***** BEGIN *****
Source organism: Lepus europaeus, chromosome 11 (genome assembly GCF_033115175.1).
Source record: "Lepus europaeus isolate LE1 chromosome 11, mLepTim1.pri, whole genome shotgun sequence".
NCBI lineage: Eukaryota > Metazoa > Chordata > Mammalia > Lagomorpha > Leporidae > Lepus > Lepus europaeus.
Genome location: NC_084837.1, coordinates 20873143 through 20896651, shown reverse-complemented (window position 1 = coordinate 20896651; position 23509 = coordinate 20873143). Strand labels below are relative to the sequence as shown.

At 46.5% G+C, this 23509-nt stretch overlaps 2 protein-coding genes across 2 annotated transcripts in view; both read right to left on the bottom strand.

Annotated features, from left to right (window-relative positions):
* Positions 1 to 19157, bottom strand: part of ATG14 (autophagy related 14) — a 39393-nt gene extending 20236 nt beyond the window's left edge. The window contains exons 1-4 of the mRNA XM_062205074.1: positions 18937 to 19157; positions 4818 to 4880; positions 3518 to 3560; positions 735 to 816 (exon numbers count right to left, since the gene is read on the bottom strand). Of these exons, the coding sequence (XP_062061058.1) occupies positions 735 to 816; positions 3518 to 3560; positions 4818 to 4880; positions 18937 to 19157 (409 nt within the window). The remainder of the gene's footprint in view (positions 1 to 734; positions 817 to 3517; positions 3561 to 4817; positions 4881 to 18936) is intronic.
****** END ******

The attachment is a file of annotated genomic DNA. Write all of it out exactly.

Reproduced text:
Source organism: Lepus europaeus, chromosome 11 (genome assembly GCF_033115175.1).
Source record: "Lepus europaeus isolate LE1 chromosome 11, mLepTim1.pri, whole genome shotgun sequence".
NCBI lineage: Eukaryota > Metazoa > Chordata > Mammalia > Lagomorpha > Leporidae > Lepus > Lepus europaeus.
Genome location: NC_084837.1, coordinates 20873143 through 20896651, shown reverse-complemented (window position 1 = coordinate 20896651; position 23509 = coordinate 20873143). Strand labels below are relative to the sequence as shown.

At 46.5% G+C, this 23509-nt stretch overlaps 2 protein-coding genes across 2 annotated transcripts in view; both read right to left on the bottom strand.

Annotated features, from left to right (window-relative positions):
* Positions 1 to 19157, bottom strand: part of ATG14 (autophagy related 14) — a 39393-nt gene extending 20236 nt beyond the window's left edge. The window contains exons 1-4 of the mRNA XM_062205074.1: positions 18937 to 19157; positions 4818 to 4880; positions 3518 to 3560; positions 735 to 816 (exon numbers count right to left, since the gene is read on the bottom strand). Of these exons, the coding sequence (XP_062061058.1) occupies positions 735 to 816; positions 3518 to 3560; positions 4818 to 4880; positions 18937 to 19157 (409 nt within the window). The remainder of the gene's footprint in view (positions 1 to 734; positions 817 to 3517; positions 3561 to 4817; positions 4881 to 18936) is intronic.